PHILADELPHIA, Jan. 20, 2015 /PRNewswire/ -- When doctors told Jeff Benelli he was going blind and would "Never see a treatment" in his lifetime for the rare condition stealing his vision, Jeff refused to give up - and today his stubborn determination is paying off. Today Spark Therapeutics announced the start of the first U.S. Human Clinical Trials to treat Choroideremia ("CHM"), an inherited and currently incurable genetic condition that progressively leads to blindness by damaging the retina of impacted individuals. Were it not for the persistent efforts of a determined few in the patient community, like Jeff, this day might never have come.
"Spark's groundbreaking announcement today brings real hope of a treatment for blindness caused by Choroideremia, and further paves the way for treatments of other retinal diseases impacting people around the world," said Dr. Chris Moen, President of the Choroideremia Research Foundation (curechm.org), the leading advocacy and fundraising organization focused on finding a treatment for CHM. "The Choroideremia Research Foundation is proud to have provided key preclinical funding to Jean Bennett, MD, PhD and her team at the Perelman School of Medicine at the University of Pennsylvania, that has helped bring us to the gene therapy human clinical trials being announced today."
Jeff Benelli crossed the finish line of the Philadelphia Marathon less than two months ago as a blind athlete, having now lost all but a sliver of his vision to CHM. It was his fourth marathon in only five weeks as he raised funds and awareness for CHM, and it was a powerful metaphor for Jeff's journey to this day with the marathon finish line being only 2 miles from where today's announced CHM treatment will begin clinical trials. Joining Jeff in running the full Philly Marathon were a dozen others racing for CHM research, including Danny & Sharyl Boren. On November 16th, just seven days before the Philly Marathon, Danny – a legally blind athlete – had placed 2nd in the Physically Challenged division of the Arizona Ironman Triathlon – a renowned endurance event covering 140.6 miles of swimming, biking, and running in one grueling day. Together with Jeff and Danny, Team CHM raised over $100,000 to accelerate the pursuit of a cure for Choroideremia at the Philadelphia Marathon and Ironman Arizona.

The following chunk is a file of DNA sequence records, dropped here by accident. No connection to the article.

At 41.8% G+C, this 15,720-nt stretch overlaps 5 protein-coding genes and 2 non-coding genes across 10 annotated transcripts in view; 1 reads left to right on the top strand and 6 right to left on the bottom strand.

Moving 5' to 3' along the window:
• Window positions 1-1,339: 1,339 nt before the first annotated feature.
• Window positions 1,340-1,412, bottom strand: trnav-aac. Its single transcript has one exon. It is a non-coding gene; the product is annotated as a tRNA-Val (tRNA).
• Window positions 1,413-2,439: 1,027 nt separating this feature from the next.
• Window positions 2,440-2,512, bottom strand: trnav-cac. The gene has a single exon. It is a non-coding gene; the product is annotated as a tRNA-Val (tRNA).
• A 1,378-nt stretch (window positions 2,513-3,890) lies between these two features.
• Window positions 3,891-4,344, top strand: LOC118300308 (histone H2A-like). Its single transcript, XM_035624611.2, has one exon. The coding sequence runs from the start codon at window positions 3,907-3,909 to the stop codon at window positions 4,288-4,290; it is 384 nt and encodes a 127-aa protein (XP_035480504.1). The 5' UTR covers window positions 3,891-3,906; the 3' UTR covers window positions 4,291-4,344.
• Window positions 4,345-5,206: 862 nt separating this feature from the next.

"The Choroideremia Research Foundation (CRF) has truly been instrumental in bringing about this study," said Jeffrey D. Marrazzo, co-founder and CEO of Spark Therapeutics. "While the CHM community is small – the disease affects approximately only 1 in 50,000 individuals – they have had a tremendous impact on the pace of research. We continue to be inspired by their efforts to raise awareness of, and develop new treatments for, their disease and consider the CRF and the CHM community critical partners in our success."
Prior to the formation of the Choroideremia Research Foundation in 2000 there was very little hope that the progressive vision loss resulting from CHM could be halted, yet now only 14 years after the group began,a treatment for CHM is entering US clinical trials for the first time. The experimental treatment announced today delivers a corrected gene to the retina of affected individuals through the use of a modified virus. The corrected gene is designed to replace the genetic defect that causes CHM, and it is hoped this correction will stop further loss of vision. While CHM is one of the first conditions to be treated using gene therapy, it is believed this form of treatment could eventually be used to treat a wide range of genetic diseases.